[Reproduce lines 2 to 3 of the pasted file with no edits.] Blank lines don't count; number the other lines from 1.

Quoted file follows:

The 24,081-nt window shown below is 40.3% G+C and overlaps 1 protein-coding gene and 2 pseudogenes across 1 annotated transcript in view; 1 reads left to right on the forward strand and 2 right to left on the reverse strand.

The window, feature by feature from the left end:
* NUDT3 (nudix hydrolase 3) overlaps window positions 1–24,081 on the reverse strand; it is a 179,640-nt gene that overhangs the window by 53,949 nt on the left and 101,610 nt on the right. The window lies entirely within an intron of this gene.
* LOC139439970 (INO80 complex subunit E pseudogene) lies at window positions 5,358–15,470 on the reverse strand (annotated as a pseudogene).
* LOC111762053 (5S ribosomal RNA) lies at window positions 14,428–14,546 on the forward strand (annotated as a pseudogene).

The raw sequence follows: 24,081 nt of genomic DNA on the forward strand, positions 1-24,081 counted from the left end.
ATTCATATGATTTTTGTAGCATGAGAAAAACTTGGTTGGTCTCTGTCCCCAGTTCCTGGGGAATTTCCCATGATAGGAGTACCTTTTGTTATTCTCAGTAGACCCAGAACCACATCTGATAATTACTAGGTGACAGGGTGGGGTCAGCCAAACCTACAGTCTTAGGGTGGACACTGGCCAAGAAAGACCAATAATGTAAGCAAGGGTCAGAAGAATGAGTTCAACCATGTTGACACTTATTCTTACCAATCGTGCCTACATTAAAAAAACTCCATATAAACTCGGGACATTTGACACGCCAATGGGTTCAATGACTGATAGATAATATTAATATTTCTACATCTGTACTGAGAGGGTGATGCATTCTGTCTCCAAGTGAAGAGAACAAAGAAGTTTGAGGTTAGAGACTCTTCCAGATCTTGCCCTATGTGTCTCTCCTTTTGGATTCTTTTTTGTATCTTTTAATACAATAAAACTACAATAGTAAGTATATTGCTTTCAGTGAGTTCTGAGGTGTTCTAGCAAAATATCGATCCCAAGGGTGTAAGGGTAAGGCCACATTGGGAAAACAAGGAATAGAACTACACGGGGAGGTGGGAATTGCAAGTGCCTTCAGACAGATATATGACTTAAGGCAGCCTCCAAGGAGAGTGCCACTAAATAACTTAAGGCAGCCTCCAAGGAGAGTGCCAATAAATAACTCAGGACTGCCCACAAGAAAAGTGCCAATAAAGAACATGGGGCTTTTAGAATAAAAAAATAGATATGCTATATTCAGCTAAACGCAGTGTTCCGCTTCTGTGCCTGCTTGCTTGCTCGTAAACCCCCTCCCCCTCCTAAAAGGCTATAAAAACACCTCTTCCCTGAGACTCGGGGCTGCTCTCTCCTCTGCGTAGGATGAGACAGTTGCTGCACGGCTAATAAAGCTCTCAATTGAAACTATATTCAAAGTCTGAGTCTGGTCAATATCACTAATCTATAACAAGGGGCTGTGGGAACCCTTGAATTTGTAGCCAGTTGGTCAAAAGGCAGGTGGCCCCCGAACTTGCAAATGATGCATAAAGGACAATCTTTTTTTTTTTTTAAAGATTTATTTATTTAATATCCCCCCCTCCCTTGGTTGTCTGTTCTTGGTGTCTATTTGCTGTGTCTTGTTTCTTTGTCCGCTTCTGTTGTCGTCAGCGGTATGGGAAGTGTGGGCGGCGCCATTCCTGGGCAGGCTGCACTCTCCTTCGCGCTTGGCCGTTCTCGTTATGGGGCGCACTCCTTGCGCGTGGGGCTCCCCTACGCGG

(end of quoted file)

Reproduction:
The window, feature by feature from the left end:
* NUDT3 (nudix hydrolase 3) overlaps window positions 1–24,081 on the reverse strand; it is a 179,640-nt gene that overhangs the window by 53,949 nt on the left and 101,610 nt on the right. The window lies entirely within an intron of this gene.